The folks whose small farm is behind ours called the other night to invite Leah and me over to see a hummingbird nest they’ve discovered in a tree on their property. I like it when things like this happen. The neighbors might have called and invited us over for a special dinner, or to watch a movie with them on TV, and that would have been nice. But that they called to share something simple like birds nesting in their tree...well, to my way of thinking, that is about as good as neighborliness gets.
Several days later, Leah and I had house guests and they asked me to take them on a hike. I called my friend, Tim, who lives here in town and, like me, is an outdoor guy. I invited Tim to come along on the hike, and Tim brought two of his friends, a human and a dog. We all piled into Tim’s truck and headed to the Olympic Mountains where we did a cool hike on a perfect day in the most amazingly beautiful setting, you’d think we were walking through some computer-generated movie landscape that couldn’t actually be real.
Simple gifts, these: Good neighbors; a fine hike on a picture-postcard summer day.
Thanks for coming along.
Wednesday, July 4, 2012
You can think all the good thoughts you want about the Fourth of July parade in the town where you happen to live, but the actual truth of the matter is this: My town has the BEST Fourth of July parade in ALL OF AMERICA!!!
If you don’t believe me, I offer the photographic evidence you see here on this not-so-humble post.
The parade in my town is the sweetest, the most patriotic, the most colorful, and the most American.
I might add that the beauty queens riding in convertible cars in my town’s parade are also FAR prettier than those in your town.
No offense or anything, but the parade where I live just beats your parade, hands-down...
and I hate to brag, but the Fourth of July picnic at my place is probably better than yours too.
Monday, July 2, 2012
For some reason I’ve been thinking lately about the character Lenny in Steinbeck’s “Of Mice and Men.” It was way back in high school that I first read the book (you too?) but my recollection is that Lenny was a simple fellow, a bit of slow of mind, but he had a good, kind heart.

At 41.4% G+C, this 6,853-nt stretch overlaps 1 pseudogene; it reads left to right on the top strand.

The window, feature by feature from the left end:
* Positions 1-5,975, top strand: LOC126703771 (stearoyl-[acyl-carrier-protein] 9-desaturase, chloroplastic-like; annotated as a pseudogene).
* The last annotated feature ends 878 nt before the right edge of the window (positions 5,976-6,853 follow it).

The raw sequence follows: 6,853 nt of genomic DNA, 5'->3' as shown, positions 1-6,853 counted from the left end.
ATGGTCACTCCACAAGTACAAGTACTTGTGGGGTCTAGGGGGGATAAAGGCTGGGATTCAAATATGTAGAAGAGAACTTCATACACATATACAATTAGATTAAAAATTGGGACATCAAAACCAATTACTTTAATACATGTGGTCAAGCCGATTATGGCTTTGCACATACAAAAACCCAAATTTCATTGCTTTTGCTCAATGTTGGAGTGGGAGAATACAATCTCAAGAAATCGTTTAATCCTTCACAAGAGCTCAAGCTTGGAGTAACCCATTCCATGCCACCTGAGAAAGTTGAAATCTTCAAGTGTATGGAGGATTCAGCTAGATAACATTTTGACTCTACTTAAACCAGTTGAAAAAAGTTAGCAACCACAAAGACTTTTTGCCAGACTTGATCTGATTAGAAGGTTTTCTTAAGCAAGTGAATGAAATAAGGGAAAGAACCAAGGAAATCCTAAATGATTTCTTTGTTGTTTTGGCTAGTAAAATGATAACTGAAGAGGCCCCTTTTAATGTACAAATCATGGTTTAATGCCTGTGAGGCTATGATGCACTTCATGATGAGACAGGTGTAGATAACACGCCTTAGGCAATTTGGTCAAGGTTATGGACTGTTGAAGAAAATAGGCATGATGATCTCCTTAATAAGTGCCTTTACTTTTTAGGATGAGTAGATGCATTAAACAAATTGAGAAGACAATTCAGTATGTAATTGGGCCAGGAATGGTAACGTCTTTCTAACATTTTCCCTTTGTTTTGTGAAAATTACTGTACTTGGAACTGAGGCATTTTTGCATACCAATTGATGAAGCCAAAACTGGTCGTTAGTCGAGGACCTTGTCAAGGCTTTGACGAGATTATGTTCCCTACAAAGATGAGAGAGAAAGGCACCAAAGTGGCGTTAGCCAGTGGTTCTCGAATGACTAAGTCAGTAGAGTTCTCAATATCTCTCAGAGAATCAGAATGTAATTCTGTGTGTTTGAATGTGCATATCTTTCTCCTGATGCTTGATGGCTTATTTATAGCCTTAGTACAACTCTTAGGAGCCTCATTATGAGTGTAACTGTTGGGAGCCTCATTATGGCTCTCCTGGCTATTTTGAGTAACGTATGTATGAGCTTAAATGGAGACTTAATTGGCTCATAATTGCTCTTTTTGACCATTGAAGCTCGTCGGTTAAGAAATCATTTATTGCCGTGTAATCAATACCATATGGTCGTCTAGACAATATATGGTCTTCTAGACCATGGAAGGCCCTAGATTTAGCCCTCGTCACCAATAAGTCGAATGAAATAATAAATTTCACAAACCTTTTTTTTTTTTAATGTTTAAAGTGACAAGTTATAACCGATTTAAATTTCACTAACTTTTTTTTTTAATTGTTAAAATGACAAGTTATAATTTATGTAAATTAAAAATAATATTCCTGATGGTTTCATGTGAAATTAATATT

I guess Lenny has been in my head because his dream was to find a place where he and his buddy, George, could settle down and “live off the fat of the land,” something Leah and I seem to be doing quite naturally. Our garden is going gangbusters, producing strawberries and salad greens and amazing fresh herbs, and what we don’t grow ourselves we can often get in trade from our neighbors.
I think Lenny would like it here.
We trade for fresh, raw milk, and Leah has been making cheeses that were SO amazing I just had to photograph them (the cheeses in the picture are smoked, dill, and pepper.) The smoking set-up Leah fashioned using a metal garbage can, wood chips, and a soldering iron as a source of heat, was the epitome of functional simplicity.
A couple of the other personal diary pictures I shot this week also seem to chronicle -- and perhaps even honor -- this Lenny-esque ideal of living off the land: The image I did of a small fence that Leah made from windfall sticks she wove together, the fence protecting one of her flower gardens. And then there was a picture I made of the neighbor horse, Rusty, face-deep in the yellow wildflowers he was munching. Our horse friend too was finding sustenance from the fat of the land.